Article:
Easterling v. Lynch
REPORT AND RECOMMENDATION1 THAT: (1) DEFENDANTS MOTION TO DISMISS (DOC. 12) BE GRANTED; AND (2) THIS CASE BE TERMINATED ON THE COURTS DOCKET re 12 MOTION for Summary Judgment filed by Warren Easterling, r - Objections to R&R due by 6/21/2017. Signed by Magistrate Judge Michael J. Newman on 6/7/17. (pb)(This document has been sent by regular mail to the party(ies) listed in the NEF that did not receive electronic notification.)
UNITED STATES DISTRICT COURT
SOUTHERN DISTRICT OF OHIO
WESTERN DIVISION AT DAYTON
Case No. 3:16-cv-375
JEFFERSON B. SESSIONS,
Attorney General of the United States,
District Judge Thomas M. Rose
Magistrate Judge Michael J. Newman
REPORT AND RECOMMENDATION1 THAT: (1) DEFENDANT’S MOTION TO
DISMISS (DOC. 12) BE GRANTED; AND (2) THIS CASE BE TERMINATED ON THE
This pro civil case is before the Court on Defendant’s motion to dismiss. Doc. 17. Pro
se Plaintiff Warren Easterling (“Easterling”) filed a memorandum in opposition. Doc. 13.
Defendant’s motion is ripe for decision.
A motion to dismiss filed pursuant to Fed. R. Civ. P. 12(b)(6) operates to test the
sufficiency of the complaint and permits dismissal for “failure to state a claim upon which relief
can be granted.” To show grounds for relief, Fed. R. Civ. P. 8(a)(2) requires that the complaint
contain a “short and plain statement of the claim showing that the pleader is entitled to relief.”
While Fed. R. Civ. P. 8 “does not require ‘detailed factual allegations’… it demands more than
an unadorned, the-defendant-unlawfully-harmed-me accusation.” Ashcroft v. Iqbal, 556 U.S.
662, 678 (2009) (citing Bell Atl. Corp. v. Twombly, 550 U.S. 544, 555 (2007).
Attached hereto is a NOTICE to the parties regarding objections to this Report and
In order “[t]o survive a motion to dismiss, a complaint must contain sufficient factual
matter, accepted as true, to ‘state a claim to relief that is plausible on its face.’” Iqbal, 556 U.S. at
678. Pleadings offering mere “‘labels and conclusions’ or ‘a formulaic recitation of the elements
of a cause of action will not do.” Id. (citing Twombly, 550 U.S. at 555). In fact, in deciding a
motion to dismiss, “courts ‘are not bound to accept as true a legal conclusion couched as a
factual allegation.’” Twombly, 550 U.S. at 555 (citing Papasan v. Allain, 478 U.S. 265, 286, 106
S.Ct. 2932, 92 L.Ed.2d 209 (1986)). Further, “[f]actual allegations must be enough to raise a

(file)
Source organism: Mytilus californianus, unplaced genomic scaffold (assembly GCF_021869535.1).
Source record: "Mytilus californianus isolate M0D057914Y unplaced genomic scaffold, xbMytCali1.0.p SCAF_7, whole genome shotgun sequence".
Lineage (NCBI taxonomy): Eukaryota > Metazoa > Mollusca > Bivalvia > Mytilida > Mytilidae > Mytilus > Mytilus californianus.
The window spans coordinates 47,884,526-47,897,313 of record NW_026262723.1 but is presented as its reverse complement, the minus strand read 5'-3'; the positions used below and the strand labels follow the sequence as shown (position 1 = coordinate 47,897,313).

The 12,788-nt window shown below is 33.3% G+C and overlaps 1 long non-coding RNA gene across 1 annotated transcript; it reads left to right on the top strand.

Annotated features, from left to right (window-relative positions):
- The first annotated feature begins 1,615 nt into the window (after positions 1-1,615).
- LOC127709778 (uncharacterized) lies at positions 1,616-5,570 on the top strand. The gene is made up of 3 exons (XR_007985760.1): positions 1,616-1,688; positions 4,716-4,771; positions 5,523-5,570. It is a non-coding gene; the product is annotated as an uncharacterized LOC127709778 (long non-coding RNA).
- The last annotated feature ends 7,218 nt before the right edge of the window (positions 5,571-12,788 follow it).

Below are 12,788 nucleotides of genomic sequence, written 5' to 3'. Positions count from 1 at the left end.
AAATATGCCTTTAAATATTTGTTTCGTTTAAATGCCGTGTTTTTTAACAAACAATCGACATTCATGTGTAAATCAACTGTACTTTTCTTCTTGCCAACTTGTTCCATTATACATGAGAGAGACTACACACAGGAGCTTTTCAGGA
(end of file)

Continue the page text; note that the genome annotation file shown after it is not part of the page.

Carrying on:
right to relief above the speculative level.” Id.
Plausibility exists where “plaintiff pleads factual content that allows the court to draw the
reasonable inference that the defendant is liable for the misconduct alleged.” Iqbal, 556 U.S. at
678. Plausibility “is not akin to a ‘probability requirement,’ but it asks for more than a sheer
possibility that a defendant has acted unlawfully.” Id. “[W]here the well-pleaded facts do not
permit the court to infer more than the mere possibility of misconduct, the complaint has alleged
-- but has not ‘show[n]’ -- ‘that the pleader is entitled to relief.’” Id. at 679.
While pro se parties must satisfy basic pleading requirements, Wells v. Brown, 891 F.2d
591, 594 (6th Cir. 1989), their pleadings must be liberally construed and are “held to less
stringent standards than formal pleadings drafted by lawyers.” Erickson v. Pardus, 551 U.S. 89,
94, 127 S. Ct. 2197, 167 L.Ed.2d 1081 (2007). Nevertheless, “even a pro se complaint ‘must
contain sufficient factual matter, accepted as true, to state a claim to relief that is plausible on its
face.’” Ogle v. Columbia Gas Transmission, LLC, 513 F. App’x 520, 522 (6th Cir. 2013) (citing
Iqbal, 556 U.S. at 678).
Easterling is a frequent pro se litigator in the Southern District of Ohio and in Ohio state
courts. See, e.g., Easterling v. Crawford, No. 3:13-CV-430, 2014 WL 428931, at *4 (S.D. Ohio
Feb. 4, 2014) (noting that “Easterling's litigation history in this Court is . . . long and
convoluted”); Easterling v. Crawford, No. 3:13-CV-430, 2014 WL 667638, at *4 (S.D. Ohio
Feb. 20, 2014), (recommending that, because “Easterling has repeatedly abused the privilege of
proceeding in forma pauperis in this Court, he should be barred from doing so without the prior
written authorization of the Chief Judge”); Easterling v. Crawford, No. 3:14-CV-226, 2014 WL
5803029, at *2 (S.D. Ohio Nov. 7, 2014) (noting in late 2014 that Easterling had filed “fourteen
cases in the last two years[,]” many of which he had “attempted in one way or another to have
this Court interfere with, enjoin, or reverse a state court judgment”).
This case concerns three particular federal cases Easterling previously filed in this Court,
all of which were dismissed: (1) Easterling v. Attorney General Mike DeWine, Case No. 3:16-cv139 (S.D. Ohio Apr. 13, 2016); (2) Easterling v. Rice, 3:15-cv-257 (S.D. Ohio July 28, 2015);
and (3) Easterling v. Judge Barbara Gorman, 3:14-cv-314 (Sept. 23, 2014). Easterling never
sought a direct appeal from the dismissal of any of these cases. Id. Instead, Easterling has now
filed this case alleging that the judges presiding over the aforementioned cases all allegedly
conspired to deprive him of his Constitutional rights and dismissed his federal civil complaints
based upon flawed legal reasoning. See doc. 1. Easterling purports to assert his claims under 42
U.S.C. § 1985(3).2 Id.
While Easterling makes conclusory allegations of a judicial conspiracy against him, he